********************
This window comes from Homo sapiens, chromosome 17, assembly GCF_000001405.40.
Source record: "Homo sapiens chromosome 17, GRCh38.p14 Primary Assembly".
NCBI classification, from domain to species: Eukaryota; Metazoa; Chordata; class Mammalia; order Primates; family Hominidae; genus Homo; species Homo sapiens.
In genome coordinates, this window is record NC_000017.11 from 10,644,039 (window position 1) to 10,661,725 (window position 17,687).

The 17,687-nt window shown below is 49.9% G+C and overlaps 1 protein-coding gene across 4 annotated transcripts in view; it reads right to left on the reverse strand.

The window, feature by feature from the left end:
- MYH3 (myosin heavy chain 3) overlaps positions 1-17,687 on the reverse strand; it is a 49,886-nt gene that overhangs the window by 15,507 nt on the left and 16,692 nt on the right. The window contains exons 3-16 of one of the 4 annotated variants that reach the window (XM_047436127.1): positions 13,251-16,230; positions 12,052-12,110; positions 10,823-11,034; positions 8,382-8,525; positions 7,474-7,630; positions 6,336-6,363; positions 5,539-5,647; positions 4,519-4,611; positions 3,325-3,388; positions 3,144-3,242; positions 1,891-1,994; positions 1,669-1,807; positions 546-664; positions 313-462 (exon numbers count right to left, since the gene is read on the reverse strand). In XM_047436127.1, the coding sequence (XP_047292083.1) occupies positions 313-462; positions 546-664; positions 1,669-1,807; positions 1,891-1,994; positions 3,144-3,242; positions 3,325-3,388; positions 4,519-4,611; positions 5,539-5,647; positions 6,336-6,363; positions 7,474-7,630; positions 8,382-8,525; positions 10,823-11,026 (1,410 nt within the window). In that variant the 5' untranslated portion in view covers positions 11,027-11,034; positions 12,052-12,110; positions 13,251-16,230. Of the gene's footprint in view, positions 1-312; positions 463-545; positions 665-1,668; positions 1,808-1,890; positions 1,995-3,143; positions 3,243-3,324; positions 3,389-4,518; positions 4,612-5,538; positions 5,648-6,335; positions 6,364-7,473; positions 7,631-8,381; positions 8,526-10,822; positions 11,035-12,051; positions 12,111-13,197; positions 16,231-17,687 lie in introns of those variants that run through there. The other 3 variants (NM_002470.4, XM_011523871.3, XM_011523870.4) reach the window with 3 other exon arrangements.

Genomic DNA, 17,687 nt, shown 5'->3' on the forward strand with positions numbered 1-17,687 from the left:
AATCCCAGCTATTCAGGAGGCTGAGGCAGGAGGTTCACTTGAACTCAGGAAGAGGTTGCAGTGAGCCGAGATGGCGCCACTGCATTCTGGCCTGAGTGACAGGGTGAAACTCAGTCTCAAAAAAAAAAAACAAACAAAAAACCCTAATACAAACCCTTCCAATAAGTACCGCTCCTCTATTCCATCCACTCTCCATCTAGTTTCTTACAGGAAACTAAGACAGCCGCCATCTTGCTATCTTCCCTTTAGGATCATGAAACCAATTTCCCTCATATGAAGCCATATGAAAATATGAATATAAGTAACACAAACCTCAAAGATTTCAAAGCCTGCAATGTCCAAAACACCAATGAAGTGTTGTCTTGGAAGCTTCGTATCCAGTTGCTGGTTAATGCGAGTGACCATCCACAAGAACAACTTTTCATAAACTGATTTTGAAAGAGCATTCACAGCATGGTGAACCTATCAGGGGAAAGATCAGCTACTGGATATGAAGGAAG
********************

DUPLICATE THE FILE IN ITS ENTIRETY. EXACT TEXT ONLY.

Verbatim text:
This window comes from Homo sapiens, chromosome 17, assembly GCF_000001405.40.
Source record: "Homo sapiens chromosome 17, GRCh38.p14 Primary Assembly".
NCBI classification, from domain to species: Eukaryota; Metazoa; Chordata; class Mammalia; order Primates; family Hominidae; genus Homo; species Homo sapiens.
In genome coordinates, this window is record NC_000017.11 from 10,644,039 (window position 1) to 10,661,725 (window position 17,687).

The 17,687-nt window shown below is 49.9% G+C and overlaps 1 protein-coding gene across 4 annotated transcripts in view; it reads right to left on the reverse strand.

The window, feature by feature from the left end:
- MYH3 (myosin heavy chain 3) overlaps positions 1-17,687 on the reverse strand; it is a 49,886-nt gene that overhangs the window by 15,507 nt on the left and 16,692 nt on the right. The window contains exons 3-16 of one of the 4 annotated variants that reach the window (XM_047436127.1): positions 13,251-16,230; positions 12,052-12,110; positions 10,823-11,034; positions 8,382-8,525; positions 7,474-7,630; positions 6,336-6,363; positions 5,539-5,647; positions 4,519-4,611; positions 3,325-3,388; positions 3,144-3,242; positions 1,891-1,994; positions 1,669-1,807; positions 546-664; positions 313-462 (exon numbers count right to left, since the gene is read on the reverse strand). In XM_047436127.1, the coding sequence (XP_047292083.1) occupies positions 313-462; positions 546-664; positions 1,669-1,807; positions 1,891-1,994; positions 3,144-3,242; positions 3,325-3,388; positions 4,519-4,611; positions 5,539-5,647; positions 6,336-6,363; positions 7,474-7,630; positions 8,382-8,525; positions 10,823-11,026 (1,410 nt within the window). In that variant the 5' untranslated portion in view covers positions 11,027-11,034; positions 12,052-12,110; positions 13,251-16,230. Of the gene's footprint in view, positions 1-312; positions 463-545; positions 665-1,668; positions 1,808-1,890; positions 1,995-3,143; positions 3,243-3,324; positions 3,389-4,518; positions 4,612-5,538; positions 5,648-6,335; positions 6,364-7,473; positions 7,631-8,381; positions 8,526-10,822; positions 11,035-12,051; positions 12,111-13,197; positions 16,231-17,687 lie in introns of those variants that run through there. The other 3 variants (NM_002470.4, XM_011523871.3, XM_011523870.4) reach the window with 3 other exon arrangements.

Genomic DNA, 17,687 nt, shown 5'->3' on the forward strand with positions numbered 1-17,687 from the left:
AATCCCAGCTATTCAGGAGGCTGAGGCAGGAGGTTCACTTGAACTCAGGAAGAGGTTGCAGTGAGCCGAGATGGCGCCACTGCATTCTGGCCTGAGTGACAGGGTGAAACTCAGTCTCAAAAAAAAAAAACAAACAAAAAACCCTAATACAAACCCTTCCAATAAGTACCGCTCCTCTATTCCATCCACTCTCCATCTAGTTTCTTACAGGAAACTAAGACAGCCGCCATCTTGCTATCTTCCCTTTAGGATCATGAAACCAATTTCCCTCATATGAAGCCATATGAAAATATGAATATAAGTAACACAAACCTCAAAGATTTCAAAGCCTGCAATGTCCAAAACACCAATGAAGTGTTGTCTTGGAAGCTTCGTATCCAGTTGCTGGTTAATGCGAGTGACCATCCACAAGAACAACTTTTCATAAACTGATTTTGAAAGAGCATTCACAGCATGGTGAACCTATCAGGGGAAAGATCAGCTACTGGATATGAAGGAAG